Sills’ Debts


In his petition, Sills scheduled two secured debts. The first, in the amount of $141,081.95, is for a mortgage held by Bank of America FSB on the Chicago condominium (the “Condominium”) he owns with his wife, Lyn M. Sills (“Lyn”), as tenants by the entireties. The second is a home equity line of credit with the Harris Bank (“Harris”), good for up to $25,000, on which Sills owes $21,548.39. The line of credit is also secured by the Condominium. Sills reaffirmed the Harris debt within two weeks of filing the Chapter 7 petition. He is jointly liable with Lyn on both debts.


Sills and Lyn are also jointly liable on a $48,267.95 debt to PHH Mortgage Services (“PHH”). They incurred the debt to finance a new driveway for a waterfront vacation home in Lake Geneva, Wisconsin (the “Vacation Home”) that Lyn individually has owned since 1985. Sills estimates that the Vacation Home is worth $1 million. The Vacation Home secures the debt, but because Sills has no ownership interest in the Vacation Home, the debt is unsecured to him.


Sills scheduled unsecured debts in the total amount of $459,585.02, including the debt to PHH. The total also includes Sills’ debt or debts to Lloyd’s, which he schedules at $400,000. There are only two other unsecured debts scheduled in amounts greater than zero. The first is to Ameritech, in the amount of $5,307.07, for Yellow Pages advertising for Sills’ business. The second is to the American Names Association (the “ANA”), a group of Lloyd’s Names whose purpose is to gather information about Lloyd’s and to develop tactics to defend against Lloyd’s. Collins, * * * * * * *. The ANA has accumulated and disseminated information on the bankruptcy process to its Names. Sills scheduled dues owed to the ANA in the amount of $4,750.


Sills’ Assets


Sills scheduled personal property having a total value of $88,003.32. He claimed exemptions of $52,753.32 in the personal property. Sills scheduled two pieces of real property: his one-half interest in the Condominium and a one-third undivided interest as a tenant in common in 112 acres of vacant land in Fremont County, Idaho (the “Idaho Property”). Sills valued the Condominium at $225,000 and his half interest in it at $112,500. He scheduled the Condominium as exempt property because he and his wife hold title as tenants by the entireties.


Lloyd’s initially objected to Sills’ exemptions, alleging that Sills might have transferred the Condominium in tenancy by the entireties for the sole purpose of avoiding creditors, in violation of Illinois law. (The Society of Lloyd’s Objections to Exemption Statement of Debtor (the “Objections”), ¶ 4). Lloyd’s also objected to Sills’ claim that certain investment accounts were exempt as retirement or pension accounts. (Objections, ¶ 9). However, Lloyd’s withdrew the Objections on February 22, 2000.


In his schedules, Sills valued his one-third interest in the Idaho Property at $500,000. The Idaho Property is currently listed for sale at the price of $6.3 million, but has been on the market since May 22, 1997. Two offers on the property, one for $6 million and another for $2.76 million, have been made and withdrawn. A third offer, for $2.8 million, was made on March 28, 2000, but was rejected by at least one of the other tenants in common. Sills’ interest in the Idaho Property, while illiquid, is non-exempt property, available for payment of his creditors.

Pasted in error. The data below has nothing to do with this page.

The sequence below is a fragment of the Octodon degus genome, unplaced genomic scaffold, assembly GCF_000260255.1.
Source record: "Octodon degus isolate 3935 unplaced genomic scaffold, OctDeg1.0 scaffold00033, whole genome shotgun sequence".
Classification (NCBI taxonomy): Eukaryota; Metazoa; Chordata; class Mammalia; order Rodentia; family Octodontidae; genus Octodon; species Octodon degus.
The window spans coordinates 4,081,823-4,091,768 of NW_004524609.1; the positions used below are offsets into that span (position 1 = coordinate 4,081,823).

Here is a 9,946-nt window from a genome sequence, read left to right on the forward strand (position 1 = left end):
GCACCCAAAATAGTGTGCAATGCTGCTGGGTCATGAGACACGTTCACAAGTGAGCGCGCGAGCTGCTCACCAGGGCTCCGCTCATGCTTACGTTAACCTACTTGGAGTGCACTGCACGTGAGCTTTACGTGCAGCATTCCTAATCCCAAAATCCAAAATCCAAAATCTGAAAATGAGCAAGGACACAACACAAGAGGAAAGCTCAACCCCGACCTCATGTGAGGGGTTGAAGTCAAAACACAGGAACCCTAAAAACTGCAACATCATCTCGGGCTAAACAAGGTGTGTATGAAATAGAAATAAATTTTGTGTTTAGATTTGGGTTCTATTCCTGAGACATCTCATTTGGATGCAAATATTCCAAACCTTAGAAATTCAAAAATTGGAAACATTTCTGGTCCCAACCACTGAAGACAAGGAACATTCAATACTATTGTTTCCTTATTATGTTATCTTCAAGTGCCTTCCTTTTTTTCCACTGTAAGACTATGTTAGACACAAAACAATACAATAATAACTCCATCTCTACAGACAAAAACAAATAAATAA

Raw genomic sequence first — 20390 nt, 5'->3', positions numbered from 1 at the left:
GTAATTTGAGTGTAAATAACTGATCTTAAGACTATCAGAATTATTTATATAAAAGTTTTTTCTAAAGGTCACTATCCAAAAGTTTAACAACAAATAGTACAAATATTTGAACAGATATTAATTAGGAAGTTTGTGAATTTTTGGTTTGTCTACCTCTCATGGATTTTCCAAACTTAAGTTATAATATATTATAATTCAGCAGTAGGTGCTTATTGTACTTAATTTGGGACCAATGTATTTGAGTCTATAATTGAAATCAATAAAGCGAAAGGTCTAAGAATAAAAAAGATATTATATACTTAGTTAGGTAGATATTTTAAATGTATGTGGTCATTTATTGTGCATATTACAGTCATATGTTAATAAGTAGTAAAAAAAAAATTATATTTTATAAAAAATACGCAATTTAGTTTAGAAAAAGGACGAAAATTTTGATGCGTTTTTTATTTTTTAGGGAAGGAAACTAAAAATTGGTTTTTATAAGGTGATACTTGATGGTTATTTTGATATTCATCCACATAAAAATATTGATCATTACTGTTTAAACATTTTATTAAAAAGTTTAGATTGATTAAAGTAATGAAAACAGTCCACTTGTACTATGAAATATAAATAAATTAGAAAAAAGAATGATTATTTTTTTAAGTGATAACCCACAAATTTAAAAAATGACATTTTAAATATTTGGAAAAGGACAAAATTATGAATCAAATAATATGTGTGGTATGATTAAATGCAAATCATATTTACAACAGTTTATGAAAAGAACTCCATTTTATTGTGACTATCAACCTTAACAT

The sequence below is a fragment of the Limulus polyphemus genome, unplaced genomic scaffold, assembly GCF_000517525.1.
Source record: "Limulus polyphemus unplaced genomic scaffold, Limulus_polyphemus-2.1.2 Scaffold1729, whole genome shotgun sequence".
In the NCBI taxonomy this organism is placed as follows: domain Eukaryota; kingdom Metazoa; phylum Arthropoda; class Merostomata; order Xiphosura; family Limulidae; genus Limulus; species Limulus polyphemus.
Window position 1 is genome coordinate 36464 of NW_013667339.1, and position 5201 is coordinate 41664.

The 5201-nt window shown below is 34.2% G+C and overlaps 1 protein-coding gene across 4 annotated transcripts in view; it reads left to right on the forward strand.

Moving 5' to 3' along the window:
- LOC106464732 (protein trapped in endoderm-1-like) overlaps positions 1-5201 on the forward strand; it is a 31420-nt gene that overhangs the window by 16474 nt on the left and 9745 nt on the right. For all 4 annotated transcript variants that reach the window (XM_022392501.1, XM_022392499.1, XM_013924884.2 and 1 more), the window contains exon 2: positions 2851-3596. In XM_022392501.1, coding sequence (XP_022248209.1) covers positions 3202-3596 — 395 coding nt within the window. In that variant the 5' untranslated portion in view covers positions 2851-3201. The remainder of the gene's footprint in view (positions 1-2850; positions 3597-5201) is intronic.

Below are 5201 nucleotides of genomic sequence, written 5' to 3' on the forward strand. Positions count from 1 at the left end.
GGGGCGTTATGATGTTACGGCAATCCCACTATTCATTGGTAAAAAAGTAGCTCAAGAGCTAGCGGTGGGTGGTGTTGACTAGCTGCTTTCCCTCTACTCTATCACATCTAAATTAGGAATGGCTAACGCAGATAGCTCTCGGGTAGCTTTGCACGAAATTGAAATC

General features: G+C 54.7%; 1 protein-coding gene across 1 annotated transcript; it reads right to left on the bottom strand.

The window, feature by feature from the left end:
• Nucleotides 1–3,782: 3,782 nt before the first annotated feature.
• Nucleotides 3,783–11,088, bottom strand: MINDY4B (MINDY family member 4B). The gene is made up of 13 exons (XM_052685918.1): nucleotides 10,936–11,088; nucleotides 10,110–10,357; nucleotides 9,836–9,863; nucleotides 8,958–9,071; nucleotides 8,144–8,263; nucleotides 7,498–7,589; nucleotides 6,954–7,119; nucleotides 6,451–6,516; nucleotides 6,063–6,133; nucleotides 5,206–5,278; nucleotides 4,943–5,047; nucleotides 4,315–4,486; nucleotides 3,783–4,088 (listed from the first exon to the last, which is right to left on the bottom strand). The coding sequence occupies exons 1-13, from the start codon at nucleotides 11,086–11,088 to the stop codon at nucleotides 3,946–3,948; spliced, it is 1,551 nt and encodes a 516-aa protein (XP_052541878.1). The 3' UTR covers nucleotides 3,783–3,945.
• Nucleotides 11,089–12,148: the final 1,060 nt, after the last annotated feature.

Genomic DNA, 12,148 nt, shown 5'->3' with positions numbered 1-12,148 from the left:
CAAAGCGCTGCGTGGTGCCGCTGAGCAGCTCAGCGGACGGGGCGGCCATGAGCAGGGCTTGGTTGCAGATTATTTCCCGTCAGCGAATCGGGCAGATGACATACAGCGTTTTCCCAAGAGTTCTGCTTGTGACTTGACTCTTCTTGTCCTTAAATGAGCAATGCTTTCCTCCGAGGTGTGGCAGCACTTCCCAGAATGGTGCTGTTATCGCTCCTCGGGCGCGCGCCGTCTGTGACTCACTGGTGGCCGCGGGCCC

On March 14, 2000, and pursuant to 11 U.S.C. § 363, the Court authorized the Chapter 7 trustee to sell Sill’s non-exempt personal property, including a boat, a gun, and two cars that Sills keeps at the Vacation  [*679]  Home, to Lyn, free and clear of all liens, for the sum of $12,500.


Sills’ Income and Expenses


Sills earns yearly gross income of $156,000, or $13,000 per month. He nets $8,920 per month after deduction of payroll taxes and a $780 monthly contribution to his 401(k) plan. He scheduled $7,411.75 in monthly expenses. Those expenses include telephone expenses of $400 per month, clubs and recreation at $1,350 per month, and charitable contributions of $700 per month. However, Sills claims to spend a mere $125 per month on food.




Lloyd’s argument seems to be that because the Court dismissed the Collins case as a bad faith filing, Collins, 250 B.R. 645, it should sanction Sills for filing his voluntarily-dismissed petition. Lloyd’s asks the Court to infer that Sills voluntarily dismissed his petition because he feared that otherwise his case would also be dismissed as a bad faith filing. In large part, Lloyd’s is asking the Court to treat Collins and Sills as fungible. Lloyd’s characterizes Sills’ petition as a “bad faith filing” (Sanctions Motion, ¶ 5), but the Court has never so held. Nor has it ever been asked to determine whether Sills filed his petition in bad faith. Sills voluntarily dismissed his bankruptcy case. All that is now before the Court are two issues. The first is whether sanctions should be imposed on Sills or his attorneys for violations of Federal Rule of Bankruptcy Procedure 9011. The second is whether Sills and his attorneys should be sanctioned under either the statutory authority to prevent abuse of process granted in 11 U.S.C. § 105(a) or the Court’s inherent powers to sanction arising from the same statutory section.


Rule 9011


Federal Rule of Bankruptcy Procedure 9011 provides in pertinent part:


(b) Representations to the court


By presenting to the court (whether by signing, filing, submitting, or later advocating) a petition, pleading, written motion, or other paper, an attorney or unrepresented party is certifying that to the best of the person’s knowledge, information, and belief, formed after an inquiry reasonable under the circumstances,—


(1) it is not being presented for any improper purpose, such as to harass or to cause unnecessary delay or needless increase in the cost of litigation; (2) the claims, defenses, and other legal contentions therein are warranted by existing law or by a nonfrivolous argument for the extension, modification, or reversal of existing law or the establishment of new law…. Fed. R. Bankr.P. 9011(b).